Texas Observer: What impact has the pandemic had on the U.S. and Mexican border reporters you interviewed?
Celeste: I think up through July, there have been 116 journalists who have died of coronavirus in Mexico. So this pandemic just creates another layer of precarity and physical risk for journalists, though there were more cases in metropolitan areas where historically the threat of violence has been less than in more remote places.
Texas Observer: I know that some journalists you interviewed were initially unable to print important investigations because of threats or self-censorship. Some founded their own media companies or published findings in books or documentaries. Despite those difficulties, you found most border and Mexican journalists you interviewed didn’t want to quit. Why?
Celeste: We interviewed folks who other journalists thought were serious journalists and very committed to their work. They would say, “No, I’m not thinking about leaving!” I mean, we had journalists saying, “I’m saving all of my data and photographs and all of my notes because someday I hope that I’m going to be able to publish this right now. I can’t because it’s too risky. It’s too dangerous. But I’m saving everything so that I can write about it someday.” Think about that level of commitment!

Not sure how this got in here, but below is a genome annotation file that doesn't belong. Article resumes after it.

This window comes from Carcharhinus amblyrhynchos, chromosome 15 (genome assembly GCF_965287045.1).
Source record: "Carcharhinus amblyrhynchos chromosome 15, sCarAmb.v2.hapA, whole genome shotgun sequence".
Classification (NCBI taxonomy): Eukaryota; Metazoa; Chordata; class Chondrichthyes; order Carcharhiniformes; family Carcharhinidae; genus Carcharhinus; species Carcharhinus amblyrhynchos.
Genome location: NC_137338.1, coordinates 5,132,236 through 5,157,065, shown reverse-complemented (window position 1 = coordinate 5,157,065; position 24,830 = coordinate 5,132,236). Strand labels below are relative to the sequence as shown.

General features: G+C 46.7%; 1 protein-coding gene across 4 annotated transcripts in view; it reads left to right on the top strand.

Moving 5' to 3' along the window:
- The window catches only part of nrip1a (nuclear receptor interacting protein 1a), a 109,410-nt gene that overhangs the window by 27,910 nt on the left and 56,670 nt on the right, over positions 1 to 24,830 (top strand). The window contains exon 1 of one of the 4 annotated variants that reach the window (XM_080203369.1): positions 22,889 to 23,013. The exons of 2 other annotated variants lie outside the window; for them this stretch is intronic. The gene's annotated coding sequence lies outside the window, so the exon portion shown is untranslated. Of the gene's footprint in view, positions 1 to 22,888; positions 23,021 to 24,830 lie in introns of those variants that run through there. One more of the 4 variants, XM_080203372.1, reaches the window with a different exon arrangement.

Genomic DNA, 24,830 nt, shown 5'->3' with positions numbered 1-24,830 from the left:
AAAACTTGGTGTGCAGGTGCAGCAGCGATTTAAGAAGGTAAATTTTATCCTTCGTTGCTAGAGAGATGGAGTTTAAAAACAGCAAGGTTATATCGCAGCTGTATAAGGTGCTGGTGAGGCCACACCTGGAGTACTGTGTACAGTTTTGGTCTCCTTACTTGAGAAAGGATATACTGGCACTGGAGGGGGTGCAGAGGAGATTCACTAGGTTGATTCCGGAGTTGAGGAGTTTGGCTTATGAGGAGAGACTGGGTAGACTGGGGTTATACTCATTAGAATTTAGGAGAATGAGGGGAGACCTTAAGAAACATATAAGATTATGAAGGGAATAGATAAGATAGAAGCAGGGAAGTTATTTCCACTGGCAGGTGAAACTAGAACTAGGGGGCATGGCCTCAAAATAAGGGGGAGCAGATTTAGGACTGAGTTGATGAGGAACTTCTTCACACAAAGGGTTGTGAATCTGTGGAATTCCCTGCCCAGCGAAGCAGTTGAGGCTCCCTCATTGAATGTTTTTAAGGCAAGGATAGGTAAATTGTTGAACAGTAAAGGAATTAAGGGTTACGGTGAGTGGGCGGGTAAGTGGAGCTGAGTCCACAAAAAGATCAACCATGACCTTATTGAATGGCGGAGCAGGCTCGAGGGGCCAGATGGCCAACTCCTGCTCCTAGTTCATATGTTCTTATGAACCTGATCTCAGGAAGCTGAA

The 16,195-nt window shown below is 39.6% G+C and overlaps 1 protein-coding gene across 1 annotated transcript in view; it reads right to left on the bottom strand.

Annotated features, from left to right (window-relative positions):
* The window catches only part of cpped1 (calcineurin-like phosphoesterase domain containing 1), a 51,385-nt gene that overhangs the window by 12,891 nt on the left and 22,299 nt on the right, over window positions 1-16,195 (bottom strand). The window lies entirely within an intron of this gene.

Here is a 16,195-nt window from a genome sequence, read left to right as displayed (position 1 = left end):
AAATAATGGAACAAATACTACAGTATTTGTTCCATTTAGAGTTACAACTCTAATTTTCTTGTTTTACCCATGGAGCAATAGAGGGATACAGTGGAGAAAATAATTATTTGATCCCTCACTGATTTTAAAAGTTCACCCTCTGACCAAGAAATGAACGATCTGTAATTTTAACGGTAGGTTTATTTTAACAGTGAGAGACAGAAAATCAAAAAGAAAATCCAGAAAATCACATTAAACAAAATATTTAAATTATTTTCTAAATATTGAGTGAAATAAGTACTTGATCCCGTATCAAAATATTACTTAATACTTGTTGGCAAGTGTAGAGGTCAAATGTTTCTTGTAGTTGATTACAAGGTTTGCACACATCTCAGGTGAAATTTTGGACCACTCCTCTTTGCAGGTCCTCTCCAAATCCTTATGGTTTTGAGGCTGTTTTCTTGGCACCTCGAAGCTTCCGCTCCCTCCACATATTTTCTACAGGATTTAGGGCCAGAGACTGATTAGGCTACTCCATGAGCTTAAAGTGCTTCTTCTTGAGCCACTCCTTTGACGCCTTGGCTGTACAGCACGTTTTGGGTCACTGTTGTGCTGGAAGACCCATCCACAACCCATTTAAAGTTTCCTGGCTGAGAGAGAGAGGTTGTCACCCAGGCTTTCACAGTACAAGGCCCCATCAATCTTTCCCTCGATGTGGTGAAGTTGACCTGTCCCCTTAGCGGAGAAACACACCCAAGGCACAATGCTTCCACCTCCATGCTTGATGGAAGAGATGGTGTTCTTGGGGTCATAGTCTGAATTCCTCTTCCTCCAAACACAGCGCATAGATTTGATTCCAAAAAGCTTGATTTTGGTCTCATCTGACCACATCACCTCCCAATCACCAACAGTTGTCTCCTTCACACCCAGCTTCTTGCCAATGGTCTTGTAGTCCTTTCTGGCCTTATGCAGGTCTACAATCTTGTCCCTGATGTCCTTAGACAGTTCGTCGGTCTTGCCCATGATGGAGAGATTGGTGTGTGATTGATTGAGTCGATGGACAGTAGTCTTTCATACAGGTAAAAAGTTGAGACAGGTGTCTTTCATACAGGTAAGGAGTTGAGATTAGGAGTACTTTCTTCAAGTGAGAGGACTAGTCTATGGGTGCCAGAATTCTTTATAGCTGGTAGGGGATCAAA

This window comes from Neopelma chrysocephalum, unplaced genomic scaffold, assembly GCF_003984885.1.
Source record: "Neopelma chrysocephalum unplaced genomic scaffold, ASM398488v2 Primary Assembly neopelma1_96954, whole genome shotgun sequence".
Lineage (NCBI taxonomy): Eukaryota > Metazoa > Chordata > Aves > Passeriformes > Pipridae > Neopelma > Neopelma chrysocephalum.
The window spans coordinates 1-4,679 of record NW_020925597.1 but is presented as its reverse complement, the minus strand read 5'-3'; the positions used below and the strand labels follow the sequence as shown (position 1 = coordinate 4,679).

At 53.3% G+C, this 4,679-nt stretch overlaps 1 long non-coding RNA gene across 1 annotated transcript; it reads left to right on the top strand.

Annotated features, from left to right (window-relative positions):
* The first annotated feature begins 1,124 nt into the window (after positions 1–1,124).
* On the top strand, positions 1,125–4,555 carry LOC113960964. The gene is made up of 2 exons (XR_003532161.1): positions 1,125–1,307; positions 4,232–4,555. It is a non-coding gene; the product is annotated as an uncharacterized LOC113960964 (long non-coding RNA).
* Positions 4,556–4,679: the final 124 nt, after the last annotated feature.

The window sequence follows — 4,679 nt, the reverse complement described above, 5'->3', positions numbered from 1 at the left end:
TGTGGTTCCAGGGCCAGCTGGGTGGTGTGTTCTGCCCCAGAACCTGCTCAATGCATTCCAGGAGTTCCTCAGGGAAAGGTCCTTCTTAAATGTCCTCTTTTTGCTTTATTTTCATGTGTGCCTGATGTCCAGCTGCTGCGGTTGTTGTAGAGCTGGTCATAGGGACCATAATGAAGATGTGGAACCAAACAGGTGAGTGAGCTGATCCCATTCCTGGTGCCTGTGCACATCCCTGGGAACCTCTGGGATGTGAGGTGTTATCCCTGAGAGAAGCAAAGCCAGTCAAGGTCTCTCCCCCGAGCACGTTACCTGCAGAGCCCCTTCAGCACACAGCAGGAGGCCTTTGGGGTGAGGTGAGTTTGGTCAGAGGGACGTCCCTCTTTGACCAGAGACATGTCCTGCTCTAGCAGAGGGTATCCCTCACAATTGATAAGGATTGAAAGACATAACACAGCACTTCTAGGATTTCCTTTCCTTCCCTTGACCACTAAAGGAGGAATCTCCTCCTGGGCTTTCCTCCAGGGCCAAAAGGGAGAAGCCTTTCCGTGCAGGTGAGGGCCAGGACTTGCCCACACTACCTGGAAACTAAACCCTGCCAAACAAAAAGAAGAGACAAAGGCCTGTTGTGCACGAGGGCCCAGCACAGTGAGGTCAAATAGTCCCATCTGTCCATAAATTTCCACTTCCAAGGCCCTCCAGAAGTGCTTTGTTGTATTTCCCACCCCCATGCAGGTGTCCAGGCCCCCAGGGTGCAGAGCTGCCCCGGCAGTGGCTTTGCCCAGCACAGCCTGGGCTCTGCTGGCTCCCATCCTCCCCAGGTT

Note: Lise Olsen served as the Executive Director of the Investigative Reporter and Editors’ Mexico project from 1996-98 and was interviewed very early in the UA research process.
Top image: Justice for Miroslava demonstration, Ciudad Juárez, March 23, 2019. Members of the journalist community stand in front of the Chihuahua state government offices to denounce the murder of Miroslava Breach Velducea two years earlier and call for justice. Courtesy, José Luis González Palacios.